The United Kingdom has announced a humanitarian support worth £200million for Nigeria’s insurgency-ravaged North East.
UK’s International Development Secretary Priti Patel announced this today when he and Foreign Secretary Boris Johnson visited Borno State, which is at the heart of the insurgency.
The support is an allocation of DFID Nigeria’s budget for four years from 2018 – 2022, building on UK’s existing £100 million of humanitarian support for 2017 that Patel announced earlier this year, according to a statement from the British High Commission said.
It is also part of the UK’s efforts aimed at averting famine and building stability and security in the region and will boost the DFID’s humanitarian programme by enabling the provision of lifesaving food for more than 1.5 million people on the brink of famine.
Furthermore, it will, among other things, allow for the treatment for up to 120,000 children at risk of dying from severe acute malnutrition; and help keep 100,000 girls and boys in school to get a decent education, providing a brighter future for the next generation.
Johnson and Patel are on their first joint visit to Nigeria and were in Borno to assess the impact of the UK’s security and humanitarian efforts, and how the British military have been providing training to Nigerian soldiers fighting Boko Haram on the front line.
Commenting on the impact of the insurgency, Patel said, “It is catastrophic that at least 20,000 people have been murdered by Boko Haram’s terrorist regime, and over five million people have been left hungry and many homeless. Babies’ bodies are shutting down and mothers who have lost everything are fighting to keep their children alive.”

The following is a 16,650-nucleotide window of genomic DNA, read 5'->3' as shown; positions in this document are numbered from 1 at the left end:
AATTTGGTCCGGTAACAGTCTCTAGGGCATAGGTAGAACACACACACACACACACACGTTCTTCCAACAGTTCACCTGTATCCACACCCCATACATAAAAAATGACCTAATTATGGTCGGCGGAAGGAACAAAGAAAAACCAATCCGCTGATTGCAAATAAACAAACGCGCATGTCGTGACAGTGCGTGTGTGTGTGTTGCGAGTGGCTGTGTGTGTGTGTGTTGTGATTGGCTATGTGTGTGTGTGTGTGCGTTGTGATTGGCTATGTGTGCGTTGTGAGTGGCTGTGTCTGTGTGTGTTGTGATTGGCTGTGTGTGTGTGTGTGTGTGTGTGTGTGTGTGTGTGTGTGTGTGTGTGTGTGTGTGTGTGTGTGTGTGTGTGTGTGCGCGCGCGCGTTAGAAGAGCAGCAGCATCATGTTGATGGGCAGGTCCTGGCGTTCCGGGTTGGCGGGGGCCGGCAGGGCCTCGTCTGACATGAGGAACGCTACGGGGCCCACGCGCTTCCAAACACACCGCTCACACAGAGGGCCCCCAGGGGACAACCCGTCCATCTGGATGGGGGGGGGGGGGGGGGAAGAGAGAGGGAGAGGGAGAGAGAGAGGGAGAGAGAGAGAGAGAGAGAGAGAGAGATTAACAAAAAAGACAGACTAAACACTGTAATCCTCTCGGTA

He promised that the UK would not turn its back on people living in danger and desperation.
To this end, he said, “We are leading the way on the international stage through our world-class development, defence and diplomacy, providing a lifeline to over 1.5 million people on the brink of famine, tackling Boko Haram and pushing for global aid reform to deliver help more effectively.”
Johnson, on his part, gave an insight into his experience during the visit and is proud of the UK’s support.
“Boko Haram has generated suffering, instability, and poverty on a huge scale, with profound knock on effects far from Nigeria’s borders, and I am proud of Britain’s commitment to supporting the Nigerian people in tackling terror,” Johnson said.
“In Maiduguri I met casualties of Boko Haram violence, including bomb and gunshot victims, and saw for myself the displacement of people that brutality and poverty have created.
“Our military, diplomatic and development assistance is making a big difference. The British military has to date trained 28,000 Nigerian troops, equipping them with skills to turn the tide against Boko Haram, while our humanitarian aid is alleviating widespread suffering. This is about helping a Commonwealth partner in its time of need as well as addressing the root causes of international challenges such as migration.”
The new package of emergency relief announced today also includes the restoration of key infrastructure and services in north east Nigeria.